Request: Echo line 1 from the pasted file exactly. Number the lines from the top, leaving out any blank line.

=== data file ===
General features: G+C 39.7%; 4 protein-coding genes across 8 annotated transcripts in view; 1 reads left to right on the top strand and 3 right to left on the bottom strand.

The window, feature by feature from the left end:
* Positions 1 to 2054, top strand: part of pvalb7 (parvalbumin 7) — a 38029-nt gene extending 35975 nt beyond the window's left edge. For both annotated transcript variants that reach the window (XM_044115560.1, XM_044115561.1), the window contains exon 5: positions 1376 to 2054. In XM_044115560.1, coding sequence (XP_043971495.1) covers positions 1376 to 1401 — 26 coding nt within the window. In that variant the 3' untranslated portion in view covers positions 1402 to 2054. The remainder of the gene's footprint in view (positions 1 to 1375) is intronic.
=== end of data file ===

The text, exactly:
General features: G+C 39.7%; 4 protein-coding genes across 8 annotated transcripts in view; 1 reads left to right on the top strand and 3 right to left on the bottom strand.